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Here’s the cleantech news we’re following today:
Fuel economy labels on cars are getting an overhaul in 2012. One proposed sticker would rate cars’ gas mileage on a scale of A+ to D. (What, no F?) The proposed stickers would reflect how electric and hybrid vehicles have altered the standards for fuel efficiency, also providing information on pollutants and greenhouse gas contribution. One possibility includes a smartphone QR Code on the label, which would allow you to access a website on your phone to compare fuel economy ratings. The EPA and DOT posted the labels here, where they’ll remain for 60 days for a mandatory public comment period.
MIT researchers are working on rechargeable fabric batteries, meaning you could theoretically charge your phone by tucking it into your pocket. The technology uses a common, benign virus called M13 bacteriophage that replaces harmful chemicals in battery technology, an example of what researchers call “green chemistry.” Potential uses: soldiers’ uniforms, hiking gear, a lot less crowding around the power outlet at your favorite coffee shops. This comes on the heels of news that you can now charge your iPhone using solar power, thanks to Frostfire’s special case.
Energy distributor Exelon will buy John Deere Renewables, Deere & Co.’s wind energy unit, for $860 million. Exelon, a major energy provider that is also the largest nuclear operator in the U.S., said the deal would add 735 megawatts of green energy to the company’s portfolio. It comprises 36 projects across eight states, or enough power for 160,000 to 220,000 homes. The deal provides for an additional $40 million once construction starts on advanced development projects.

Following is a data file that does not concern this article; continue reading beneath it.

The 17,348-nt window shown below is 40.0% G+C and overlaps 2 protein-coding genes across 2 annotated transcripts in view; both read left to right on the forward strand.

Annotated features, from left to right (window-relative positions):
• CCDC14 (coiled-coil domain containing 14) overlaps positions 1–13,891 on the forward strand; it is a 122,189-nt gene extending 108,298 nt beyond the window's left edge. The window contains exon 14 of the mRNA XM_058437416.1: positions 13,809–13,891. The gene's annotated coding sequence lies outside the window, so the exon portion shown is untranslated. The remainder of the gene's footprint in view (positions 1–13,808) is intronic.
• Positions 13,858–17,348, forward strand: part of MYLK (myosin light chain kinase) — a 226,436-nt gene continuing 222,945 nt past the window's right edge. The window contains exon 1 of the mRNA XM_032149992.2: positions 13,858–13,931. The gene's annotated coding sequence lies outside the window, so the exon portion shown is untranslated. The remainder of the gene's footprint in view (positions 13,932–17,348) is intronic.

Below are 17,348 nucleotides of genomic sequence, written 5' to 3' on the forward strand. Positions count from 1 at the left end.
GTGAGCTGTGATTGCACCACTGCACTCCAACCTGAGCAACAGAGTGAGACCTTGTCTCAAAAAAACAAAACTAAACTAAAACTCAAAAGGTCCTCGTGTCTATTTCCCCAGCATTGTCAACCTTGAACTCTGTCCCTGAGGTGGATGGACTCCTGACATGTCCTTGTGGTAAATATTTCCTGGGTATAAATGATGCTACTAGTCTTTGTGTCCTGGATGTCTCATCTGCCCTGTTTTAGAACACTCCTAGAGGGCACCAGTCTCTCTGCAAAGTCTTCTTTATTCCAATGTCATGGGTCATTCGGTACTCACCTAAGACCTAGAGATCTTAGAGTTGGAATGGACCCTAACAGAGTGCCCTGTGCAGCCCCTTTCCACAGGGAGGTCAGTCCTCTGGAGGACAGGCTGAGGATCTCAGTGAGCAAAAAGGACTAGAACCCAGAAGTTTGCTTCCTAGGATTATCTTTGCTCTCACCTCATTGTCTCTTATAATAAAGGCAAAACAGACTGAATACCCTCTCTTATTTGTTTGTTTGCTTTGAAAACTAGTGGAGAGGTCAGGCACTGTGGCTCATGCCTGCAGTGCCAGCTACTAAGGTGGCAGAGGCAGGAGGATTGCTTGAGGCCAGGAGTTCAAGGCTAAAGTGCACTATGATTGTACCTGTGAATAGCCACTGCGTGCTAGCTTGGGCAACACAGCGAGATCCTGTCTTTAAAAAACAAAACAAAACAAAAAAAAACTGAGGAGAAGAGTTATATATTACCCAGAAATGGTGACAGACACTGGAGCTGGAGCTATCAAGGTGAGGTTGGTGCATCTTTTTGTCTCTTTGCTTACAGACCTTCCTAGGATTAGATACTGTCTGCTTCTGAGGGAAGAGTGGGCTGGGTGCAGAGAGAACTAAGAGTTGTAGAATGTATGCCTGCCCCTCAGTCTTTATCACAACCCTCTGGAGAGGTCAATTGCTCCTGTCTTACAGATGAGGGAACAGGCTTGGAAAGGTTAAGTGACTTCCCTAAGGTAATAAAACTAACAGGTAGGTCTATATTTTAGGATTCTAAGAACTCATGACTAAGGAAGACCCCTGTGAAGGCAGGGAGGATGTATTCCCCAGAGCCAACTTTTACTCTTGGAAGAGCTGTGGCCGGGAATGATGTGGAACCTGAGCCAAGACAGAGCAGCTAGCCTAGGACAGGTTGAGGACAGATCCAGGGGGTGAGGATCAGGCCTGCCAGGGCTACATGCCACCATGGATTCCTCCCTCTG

Ford and Portland General Electric (PGE) announced they’ll partner to promote electric vehicles and educate the public about charging needs in the Northwest. They’ll work with local governments to pass incentives for buyers and permit charging stations for electric autos. Ford plug-in and hybrid vehicles started their national tour in Portland last week.
Tesla was fined $275,000 for failing to get a “Certificate of Conformity” for their cars, a requirement placed on all automakers in order to show compliance with the Clean Air Act. The company got one in 2o08, but didn’t do so for 2009 – and had to pay a “civil adiministrative penalty.” No comment from the company.
Colorado solar company Bella Energy is building a $10 million solar energy system that will be the country’s largest rooftop solar array in Salt Lake City. The project measures 600,000 square feet and represents 2.6 megawatts of energy. The construction is financed by NexGen Energy Partners, a renewable energy operator based in Colorado. They’ll sell the power generated back to the county at a fixed rate for the next 20 years.
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